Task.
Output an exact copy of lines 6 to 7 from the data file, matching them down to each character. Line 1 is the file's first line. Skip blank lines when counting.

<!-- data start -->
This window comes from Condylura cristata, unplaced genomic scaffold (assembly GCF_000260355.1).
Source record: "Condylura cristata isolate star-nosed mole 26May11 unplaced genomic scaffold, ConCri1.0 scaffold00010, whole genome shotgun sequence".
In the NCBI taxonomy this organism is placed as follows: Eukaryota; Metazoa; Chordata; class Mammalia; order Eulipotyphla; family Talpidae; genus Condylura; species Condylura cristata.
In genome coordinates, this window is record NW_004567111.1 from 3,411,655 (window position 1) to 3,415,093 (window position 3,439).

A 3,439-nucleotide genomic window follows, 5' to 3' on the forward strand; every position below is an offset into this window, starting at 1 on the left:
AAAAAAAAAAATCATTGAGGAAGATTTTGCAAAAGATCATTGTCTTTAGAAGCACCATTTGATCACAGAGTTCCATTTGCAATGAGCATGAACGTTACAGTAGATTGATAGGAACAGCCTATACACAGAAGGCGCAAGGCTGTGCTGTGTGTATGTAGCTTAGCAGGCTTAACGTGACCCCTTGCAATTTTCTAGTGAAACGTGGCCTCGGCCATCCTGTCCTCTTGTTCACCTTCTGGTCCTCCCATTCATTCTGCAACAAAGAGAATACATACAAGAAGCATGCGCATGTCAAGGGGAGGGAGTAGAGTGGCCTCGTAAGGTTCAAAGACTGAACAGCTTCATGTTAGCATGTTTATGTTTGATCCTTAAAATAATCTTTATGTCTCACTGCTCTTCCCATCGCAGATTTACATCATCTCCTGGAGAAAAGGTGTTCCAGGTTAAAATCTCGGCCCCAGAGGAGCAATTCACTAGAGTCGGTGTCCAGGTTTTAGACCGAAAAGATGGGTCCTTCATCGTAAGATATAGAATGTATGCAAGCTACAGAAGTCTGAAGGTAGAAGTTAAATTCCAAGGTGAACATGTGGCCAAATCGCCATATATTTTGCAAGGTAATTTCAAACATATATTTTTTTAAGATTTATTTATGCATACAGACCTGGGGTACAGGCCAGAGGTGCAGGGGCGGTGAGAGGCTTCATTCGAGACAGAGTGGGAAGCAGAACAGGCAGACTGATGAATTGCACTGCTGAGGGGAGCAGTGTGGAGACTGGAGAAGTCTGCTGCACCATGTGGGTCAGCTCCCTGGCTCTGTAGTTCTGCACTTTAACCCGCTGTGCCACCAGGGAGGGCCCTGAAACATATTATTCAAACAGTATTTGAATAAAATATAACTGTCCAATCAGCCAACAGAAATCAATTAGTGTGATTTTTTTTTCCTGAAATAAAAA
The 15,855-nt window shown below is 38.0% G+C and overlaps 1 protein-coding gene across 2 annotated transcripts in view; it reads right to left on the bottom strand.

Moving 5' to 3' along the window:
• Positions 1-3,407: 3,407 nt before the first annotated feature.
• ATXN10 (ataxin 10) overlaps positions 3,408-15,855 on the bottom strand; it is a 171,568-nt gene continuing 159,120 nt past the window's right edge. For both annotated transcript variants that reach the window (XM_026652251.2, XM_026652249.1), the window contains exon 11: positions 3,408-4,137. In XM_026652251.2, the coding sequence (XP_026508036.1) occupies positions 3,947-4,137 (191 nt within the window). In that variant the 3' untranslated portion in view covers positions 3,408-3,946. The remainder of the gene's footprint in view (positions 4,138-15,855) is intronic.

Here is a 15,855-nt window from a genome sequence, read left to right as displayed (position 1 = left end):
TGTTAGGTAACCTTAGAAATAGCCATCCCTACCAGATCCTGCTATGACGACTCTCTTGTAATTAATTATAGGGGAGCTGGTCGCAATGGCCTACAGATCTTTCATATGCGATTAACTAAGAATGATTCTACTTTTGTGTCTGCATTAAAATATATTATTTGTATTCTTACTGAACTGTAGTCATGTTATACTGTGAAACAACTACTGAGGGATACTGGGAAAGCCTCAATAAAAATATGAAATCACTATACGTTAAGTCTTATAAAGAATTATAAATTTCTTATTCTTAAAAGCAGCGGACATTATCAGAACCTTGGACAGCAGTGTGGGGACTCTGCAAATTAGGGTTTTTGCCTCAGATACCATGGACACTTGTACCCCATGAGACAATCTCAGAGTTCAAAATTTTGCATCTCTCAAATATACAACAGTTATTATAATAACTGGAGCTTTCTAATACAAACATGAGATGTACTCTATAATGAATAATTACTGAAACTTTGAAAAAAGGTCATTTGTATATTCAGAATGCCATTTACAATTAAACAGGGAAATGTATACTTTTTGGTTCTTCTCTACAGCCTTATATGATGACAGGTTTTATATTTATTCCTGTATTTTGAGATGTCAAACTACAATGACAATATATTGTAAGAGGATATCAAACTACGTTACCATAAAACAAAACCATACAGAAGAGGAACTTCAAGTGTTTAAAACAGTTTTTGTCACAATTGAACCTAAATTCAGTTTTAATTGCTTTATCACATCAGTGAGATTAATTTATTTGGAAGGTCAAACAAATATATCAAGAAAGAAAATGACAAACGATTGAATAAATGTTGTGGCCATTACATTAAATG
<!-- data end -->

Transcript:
AAAAAAAAAAATCATTGAGGAAGATTTTGCAAAAGATCATTGTCTTTAGAAGCACCATTTGATCACAGAGTTCCATTTGCAATGAGCATGAACGTTACAGTAGATTGATAGGAACAGCCTATACACAGAAGGCGCAAGGCTGTGCTGTGTGTATGTAGCTTAGCAGGCTTAACGTGACCCCTTGCAATTTTCTAGTGAAACGTGGCCTCGGCCATCCTGTCCTCTTGTTCACCTTCTGGTCCTCCCATTCATTCTGCAACAAAGAGAATACATACAAGAAGCATGCGCATGTCAAGGGGAGGGAGTAGAGTGGCCTCGTAAGGTTCAAAGACTGAACAGCTTCATGTTAGCATGTTTATGTTTGATCCTTAAAATAATCTTTATGTCTCACTGCTCTTCCCATCGCAGATTTACATCATCTCCTGGAGAAAAGGTGTTCCAGGTTAAAATCTCGGCCCCAGAGGAGCAATTCACTAGAGTCGGTGTCCAGGTTTTAGACCGAAAAGATGGGTCCTTCATCGTAAGATATAGAATGTATGCAAGCTACAGAAGTCTGAAGGTAGAAGTTAAATTCCAAGGTGAACATGTGGCCAAATCGCCATATATTTTGCAAGGTAATTTCAAACATATATTTTTTTAAGATTTATTTATGCATACAGACCTGGGGTACAGGCCAGAGGTGCAGGGGCGGTGAGAGGCTTCATTCGAGACAGAGTGGGAAGCAGAACAGGCAGACTGATGAATTGCACTGCTGAGGGGAGCAGTGTGGAGACTGGAGAAGTCTGCTGCACCATGTGGGTCAGCTCCCTGGCTCTGTAGTTCTGCACTTTAACCCGCTGTGCCACCAGGGAGGGCCCTGAAACATATTATTCAAACAGTATTTGAATAAAATATAACTGTCCAATCAGCCAACAGAAATCAATTAGTGTGATTTTTTTTTCCTGAAATAAAAA
The 15,855-nt window shown below is 38.0% G+C and overlaps 1 protein-coding gene across 2 annotated transcripts in view; it reads right to left on the bottom strand.